Warning: contains mild spoilers
With anticipated titles The Irishman, The Lighthouse, and Uncut Gems hitting cinemas this season, it’s apparent the industry was saving some of its most anticipated releases until the end of the year. That said, the summer did deliver Quentin Tarantino’s love-letter to the craft of film-making, Once Upon a Time in Hollywood, and the horror genre was flipped upside down with Ari Aster’s sophomore Swedish nightmare, Midsommar. Both films were admirable (and polarizing) efforts from old and new-school auteurs to give audiences a cult movie that still feels relevant today.
However, it’s Korean drama Parasite from seasoned filmmaker Bong Joon-Ho that has everyone talking. The film, which nimbly dodges any kind of reductive genre pigeonholing, won the Palme d’Or prize at Cannes Film Festival (the first Korean film to do so), and was the first to do so with a unanimous vote since 2013’s Blue is the Warmest Color.
Jonathan Hickman, writing for Daily Film Fix, describes Parasite as “a timely commentary about our era of the classist ‘gig’ economy, in which the transactional overcomes decency and humanity.”
Elsewhere, in a review for The New York Times, Manohla Dargis writes “[Joon-Ho] has some idea in ‘Parasite,’ but the movie’s greatness isn’t a matter of his apparent ethics or ethos – he’s on the side of decency – but of how he delivers truths, often perversely and without an iota of self-serving cant.”
Parasite details a young man from a poverty-stricken family who begins tutoring a wealthy, upper-class family’s daughter. At its core, the film is a scathing critique of class warfare, while the theme of deception (and infection) runs throughout. One interpretation of the movie assumes it’s an exploration of stress and how we act upon it. In 130 minutes, Joon-Ho presents a deep psychological dive into the idea of overcoming unforeseen adversity by continuously – and manically – pushing on.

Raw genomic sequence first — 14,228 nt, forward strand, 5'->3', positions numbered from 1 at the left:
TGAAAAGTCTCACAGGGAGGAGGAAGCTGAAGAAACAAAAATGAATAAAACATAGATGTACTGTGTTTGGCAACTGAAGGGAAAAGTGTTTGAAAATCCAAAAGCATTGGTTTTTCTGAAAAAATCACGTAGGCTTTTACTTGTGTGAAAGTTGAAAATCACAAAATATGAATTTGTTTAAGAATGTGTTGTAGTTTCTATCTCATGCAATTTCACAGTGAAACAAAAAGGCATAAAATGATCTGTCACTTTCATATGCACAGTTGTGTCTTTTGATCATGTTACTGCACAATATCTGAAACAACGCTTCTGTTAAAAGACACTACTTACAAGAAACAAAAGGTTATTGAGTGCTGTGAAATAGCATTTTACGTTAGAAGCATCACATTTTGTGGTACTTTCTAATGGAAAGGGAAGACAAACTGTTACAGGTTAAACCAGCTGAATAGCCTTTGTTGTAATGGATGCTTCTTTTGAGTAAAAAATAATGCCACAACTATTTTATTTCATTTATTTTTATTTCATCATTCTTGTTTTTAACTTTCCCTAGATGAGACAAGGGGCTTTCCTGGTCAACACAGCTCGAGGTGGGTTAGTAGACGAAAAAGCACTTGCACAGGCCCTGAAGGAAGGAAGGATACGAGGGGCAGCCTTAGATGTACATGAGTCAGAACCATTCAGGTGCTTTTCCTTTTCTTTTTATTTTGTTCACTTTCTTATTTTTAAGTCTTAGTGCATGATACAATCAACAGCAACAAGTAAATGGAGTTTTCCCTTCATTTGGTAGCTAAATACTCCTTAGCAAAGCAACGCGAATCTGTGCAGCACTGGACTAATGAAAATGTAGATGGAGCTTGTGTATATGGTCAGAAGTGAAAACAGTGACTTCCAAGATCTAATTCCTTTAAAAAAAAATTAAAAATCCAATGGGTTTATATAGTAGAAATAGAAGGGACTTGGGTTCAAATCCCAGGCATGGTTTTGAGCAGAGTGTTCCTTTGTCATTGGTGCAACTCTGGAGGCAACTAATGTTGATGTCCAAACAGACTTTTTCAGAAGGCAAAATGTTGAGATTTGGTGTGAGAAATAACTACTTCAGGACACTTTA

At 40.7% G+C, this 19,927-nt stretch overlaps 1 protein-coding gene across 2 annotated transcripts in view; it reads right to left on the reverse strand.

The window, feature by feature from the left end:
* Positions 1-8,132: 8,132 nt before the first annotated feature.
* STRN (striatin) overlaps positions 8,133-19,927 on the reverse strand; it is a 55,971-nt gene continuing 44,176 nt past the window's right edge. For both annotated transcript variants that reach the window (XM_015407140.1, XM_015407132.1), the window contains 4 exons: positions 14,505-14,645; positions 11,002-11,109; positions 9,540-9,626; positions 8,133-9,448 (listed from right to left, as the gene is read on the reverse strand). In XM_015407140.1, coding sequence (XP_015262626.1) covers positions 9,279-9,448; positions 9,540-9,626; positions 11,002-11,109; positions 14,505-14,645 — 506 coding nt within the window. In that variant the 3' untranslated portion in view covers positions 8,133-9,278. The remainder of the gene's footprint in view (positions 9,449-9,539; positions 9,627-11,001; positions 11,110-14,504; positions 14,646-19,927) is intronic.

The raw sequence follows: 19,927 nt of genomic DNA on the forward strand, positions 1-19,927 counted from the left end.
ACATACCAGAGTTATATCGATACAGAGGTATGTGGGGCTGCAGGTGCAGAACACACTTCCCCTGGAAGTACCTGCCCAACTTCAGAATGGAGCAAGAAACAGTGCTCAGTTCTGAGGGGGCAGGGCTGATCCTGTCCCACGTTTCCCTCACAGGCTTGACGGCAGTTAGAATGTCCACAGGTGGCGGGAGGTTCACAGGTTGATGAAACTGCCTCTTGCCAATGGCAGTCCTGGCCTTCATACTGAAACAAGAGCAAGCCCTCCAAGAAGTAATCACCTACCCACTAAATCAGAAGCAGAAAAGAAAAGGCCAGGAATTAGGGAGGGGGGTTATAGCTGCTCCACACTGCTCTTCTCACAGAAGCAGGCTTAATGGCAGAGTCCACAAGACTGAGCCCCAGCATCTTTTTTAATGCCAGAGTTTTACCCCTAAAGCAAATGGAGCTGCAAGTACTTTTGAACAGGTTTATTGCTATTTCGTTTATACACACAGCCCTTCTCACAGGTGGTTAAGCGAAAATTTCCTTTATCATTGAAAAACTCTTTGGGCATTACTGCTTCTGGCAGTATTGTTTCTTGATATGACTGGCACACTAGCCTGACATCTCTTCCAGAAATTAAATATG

To alleviate the last-minute stress of putting together a look that resonates with the Cannes Film Festival crowd (the only people worth impressing at Halloween), check out our Parasite costume suggestions below.
This one’s easy. Just match this shirt with a simple black blazer and pair of nondescript pants and you’re good to go.
Of course, to really get into the spirit of the film and be even vaguely recognizable, you will need to carry around a metaphorical rock slab. Rocks, thankfully, are free and available outside!
Mrs. Park/ Madame
Madame was the most naive character in the film and her costuming befitted that of an obscenely wealthy and somewhat clueless member of the upper class. Think white and tan silk mock-necks, elegant blouses, and checked woolen coats. Very elegant and conservative. Very The Row.
However, you don’t need to fork out for The Row just for Halloween. Uniqlo has some deceptively expensive-looking pieces below.
To complement this costume you could add a couple of miniature breed dogs or a plush-toy substitute.
Song Kang-ho’s character, Ki-taek, drives the emotional temperament of the film. He is presented as a patriarchal anchor and a practiced deceiver, but his working-class background causes him shame.
Ki-taek’s costumes span a range of basic, almost-workwear-style shirts and a fancier suit worn during his time working as a valet. If willing, you could elevate the costume to a more multi-sensory level by rubbing it in some dirt or wearing it to the gym a few times to give it the authentic “subway smell” which haunts his character throughout the film.
To dress up as Ki-Jeong, you’ll need a basic top, as seen below, paired with some patterned pajama pants, and a pack of cigarettes.
To replicate one of the movie’s most memorable scenes you’ll need some peaches. Buy five and throw them in a bag to sling over your shoulder or put some peach-fuzz colored dust in a plastic vial.
Parasite is now in theatres worldwide.